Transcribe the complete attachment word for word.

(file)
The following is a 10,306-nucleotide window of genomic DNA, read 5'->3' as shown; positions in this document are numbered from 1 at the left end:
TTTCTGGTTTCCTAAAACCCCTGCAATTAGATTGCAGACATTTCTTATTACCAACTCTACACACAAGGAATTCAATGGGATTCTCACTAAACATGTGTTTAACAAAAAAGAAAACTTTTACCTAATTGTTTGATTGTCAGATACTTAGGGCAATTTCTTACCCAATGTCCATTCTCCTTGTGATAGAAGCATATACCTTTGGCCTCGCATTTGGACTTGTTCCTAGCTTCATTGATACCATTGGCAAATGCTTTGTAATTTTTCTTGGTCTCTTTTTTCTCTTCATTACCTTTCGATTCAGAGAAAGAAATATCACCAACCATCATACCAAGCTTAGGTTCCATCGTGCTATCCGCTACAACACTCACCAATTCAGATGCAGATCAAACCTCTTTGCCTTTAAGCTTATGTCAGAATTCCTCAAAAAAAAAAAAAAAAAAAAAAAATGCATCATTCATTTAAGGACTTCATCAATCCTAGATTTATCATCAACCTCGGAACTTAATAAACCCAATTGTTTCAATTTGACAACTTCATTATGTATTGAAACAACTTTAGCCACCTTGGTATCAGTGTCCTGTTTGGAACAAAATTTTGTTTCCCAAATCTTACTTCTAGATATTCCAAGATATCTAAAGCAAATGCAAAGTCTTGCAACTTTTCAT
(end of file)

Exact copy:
The following is a 10,306-nucleotide window of genomic DNA, read 5'->3' as shown; positions in this document are numbered from 1 at the left end:
TTTCTGGTTTCCTAAAACCCCTGCAATTAGATTGCAGACATTTCTTATTACCAACTCTACACACAAGGAATTCAATGGGATTCTCACTAAACATGTGTTTAACAAAAAAGAAAACTTTTACCTAATTGTTTGATTGTCAGATACTTAGGGCAATTTCTTACCCAATGTCCATTCTCCTTGTGATAGAAGCATATACCTTTGGCCTCGCATTTGGACTTGTTCCTAGCTTCATTGATACCATTGGCAAATGCTTTGTAATTTTTCTTGGTCTCTTTTTTCTCTTCATTACCTTTCGATTCAGAGAAAGAAATATCACCAACCATCATACCAAGCTTAGGTTCCATCGTGCTATCCGCTACAACACTCACCAATTCAGATGCAGATCAAACCTCTTTGCCTTTAAGCTTATGTCAGAATTCCTCAAAAAAAAAAAAAAAAAAAAAAAATGCATCATTCATTTAAGGACTTCATCAATCCTAGATTTATCATCAACCTCGGAACTTAATAAACCCAATTGTTTCAATTTGACAACTTCATTATGTATTGAAACAACTTTAGCCACCTTGGTATCAGTGTCCTGTTTGGAACAAAATTTTGTTTCCCAAATCTTACTTCTAGATATTCCAAGATATCTAAAGCAAATGCAAAGTCTTGCAACTTTTCAT